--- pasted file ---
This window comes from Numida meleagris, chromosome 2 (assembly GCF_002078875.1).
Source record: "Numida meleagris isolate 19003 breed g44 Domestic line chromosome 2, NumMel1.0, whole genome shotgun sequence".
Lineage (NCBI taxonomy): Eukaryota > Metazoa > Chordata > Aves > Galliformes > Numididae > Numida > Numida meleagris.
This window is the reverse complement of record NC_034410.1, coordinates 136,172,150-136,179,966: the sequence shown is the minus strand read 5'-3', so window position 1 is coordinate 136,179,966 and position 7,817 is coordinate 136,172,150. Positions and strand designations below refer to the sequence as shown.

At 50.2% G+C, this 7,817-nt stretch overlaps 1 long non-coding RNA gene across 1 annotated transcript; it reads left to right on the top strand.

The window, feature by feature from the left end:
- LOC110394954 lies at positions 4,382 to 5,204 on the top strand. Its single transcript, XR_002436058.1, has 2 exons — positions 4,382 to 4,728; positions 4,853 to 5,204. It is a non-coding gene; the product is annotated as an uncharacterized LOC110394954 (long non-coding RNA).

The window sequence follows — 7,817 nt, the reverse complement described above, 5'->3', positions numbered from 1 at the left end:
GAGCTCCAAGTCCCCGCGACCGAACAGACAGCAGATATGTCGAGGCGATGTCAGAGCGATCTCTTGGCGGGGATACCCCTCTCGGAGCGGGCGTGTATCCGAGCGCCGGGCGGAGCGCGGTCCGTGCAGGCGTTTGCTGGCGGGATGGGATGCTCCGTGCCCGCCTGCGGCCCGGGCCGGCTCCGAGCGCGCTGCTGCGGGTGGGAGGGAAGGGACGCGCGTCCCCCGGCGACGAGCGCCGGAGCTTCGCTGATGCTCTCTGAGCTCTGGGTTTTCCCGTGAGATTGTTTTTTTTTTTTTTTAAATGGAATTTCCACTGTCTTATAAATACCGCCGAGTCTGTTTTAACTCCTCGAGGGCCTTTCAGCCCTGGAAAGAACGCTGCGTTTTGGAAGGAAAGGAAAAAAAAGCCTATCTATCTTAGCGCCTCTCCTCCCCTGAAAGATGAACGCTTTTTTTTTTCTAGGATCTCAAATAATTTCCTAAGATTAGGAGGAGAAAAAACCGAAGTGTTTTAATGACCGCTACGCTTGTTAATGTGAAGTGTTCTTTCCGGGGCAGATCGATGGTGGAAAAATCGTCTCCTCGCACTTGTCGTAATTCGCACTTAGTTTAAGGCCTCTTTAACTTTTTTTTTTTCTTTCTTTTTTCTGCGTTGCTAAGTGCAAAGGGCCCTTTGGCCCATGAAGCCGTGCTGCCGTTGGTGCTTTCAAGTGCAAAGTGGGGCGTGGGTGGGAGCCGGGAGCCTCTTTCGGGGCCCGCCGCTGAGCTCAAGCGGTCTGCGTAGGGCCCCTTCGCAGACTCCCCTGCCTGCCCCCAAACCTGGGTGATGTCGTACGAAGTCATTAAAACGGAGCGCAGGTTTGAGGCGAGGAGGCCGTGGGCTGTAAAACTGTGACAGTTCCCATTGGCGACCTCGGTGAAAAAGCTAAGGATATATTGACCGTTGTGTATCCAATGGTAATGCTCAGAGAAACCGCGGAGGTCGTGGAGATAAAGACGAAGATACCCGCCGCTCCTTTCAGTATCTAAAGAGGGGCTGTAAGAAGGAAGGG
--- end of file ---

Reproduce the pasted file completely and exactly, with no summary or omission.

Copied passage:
This window comes from Numida meleagris, chromosome 2 (assembly GCF_002078875.1).
Source record: "Numida meleagris isolate 19003 breed g44 Domestic line chromosome 2, NumMel1.0, whole genome shotgun sequence".
Lineage (NCBI taxonomy): Eukaryota > Metazoa > Chordata > Aves > Galliformes > Numididae > Numida > Numida meleagris.
This window is the reverse complement of record NC_034410.1, coordinates 136,172,150-136,179,966: the sequence shown is the minus strand read 5'-3', so window position 1 is coordinate 136,179,966 and position 7,817 is coordinate 136,172,150. Positions and strand designations below refer to the sequence as shown.

At 50.2% G+C, this 7,817-nt stretch overlaps 1 long non-coding RNA gene across 1 annotated transcript; it reads left to right on the top strand.

The window, feature by feature from the left end:
- LOC110394954 lies at positions 4,382 to 5,204 on the top strand. Its single transcript, XR_002436058.1, has 2 exons — positions 4,382 to 4,728; positions 4,853 to 5,204. It is a non-coding gene; the product is annotated as an uncharacterized LOC110394954 (long non-coding RNA).

The window sequence follows — 7,817 nt, the reverse complement described above, 5'->3', positions numbered from 1 at the left end:
GAGCTCCAAGTCCCCGCGACCGAACAGACAGCAGATATGTCGAGGCGATGTCAGAGCGATCTCTTGGCGGGGATACCCCTCTCGGAGCGGGCGTGTATCCGAGCGCCGGGCGGAGCGCGGTCCGTGCAGGCGTTTGCTGGCGGGATGGGATGCTCCGTGCCCGCCTGCGGCCCGGGCCGGCTCCGAGCGCGCTGCTGCGGGTGGGAGGGAAGGGACGCGCGTCCCCCGGCGACGAGCGCCGGAGCTTCGCTGATGCTCTCTGAGCTCTGGGTTTTCCCGTGAGATTGTTTTTTTTTTTTTTTAAATGGAATTTCCACTGTCTTATAAATACCGCCGAGTCTGTTTTAACTCCTCGAGGGCCTTTCAGCCCTGGAAAGAACGCTGCGTTTTGGAAGGAAAGGAAAAAAAAGCCTATCTATCTTAGCGCCTCTCCTCCCCTGAAAGATGAACGCTTTTTTTTTTCTAGGATCTCAAATAATTTCCTAAGATTAGGAGGAGAAAAAACCGAAGTGTTTTAATGACCGCTACGCTTGTTAATGTGAAGTGTTCTTTCCGGGGCAGATCGATGGTGGAAAAATCGTCTCCTCGCACTTGTCGTAATTCGCACTTAGTTTAAGGCCTCTTTAACTTTTTTTTTTTCTTTCTTTTTTCTGCGTTGCTAAGTGCAAAGGGCCCTTTGGCCCATGAAGCCGTGCTGCCGTTGGTGCTTTCAAGTGCAAAGTGGGGCGTGGGTGGGAGCCGGGAGCCTCTTTCGGGGCCCGCCGCTGAGCTCAAGCGGTCTGCGTAGGGCCCCTTCGCAGACTCCCCTGCCTGCCCCCAAACCTGGGTGATGTCGTACGAAGTCATTAAAACGGAGCGCAGGTTTGAGGCGAGGAGGCCGTGGGCTGTAAAACTGTGACAGTTCCCATTGGCGACCTCGGTGAAAAAGCTAAGGATATATTGACCGTTGTGTATCCAATGGTAATGCTCAGAGAAACCGCGGAGGTCGTGGAGATAAAGACGAAGATACCCGCCGCTCCTTTCAGTATCTAAAGAGGGGCTGTAAGAAGGAAGGG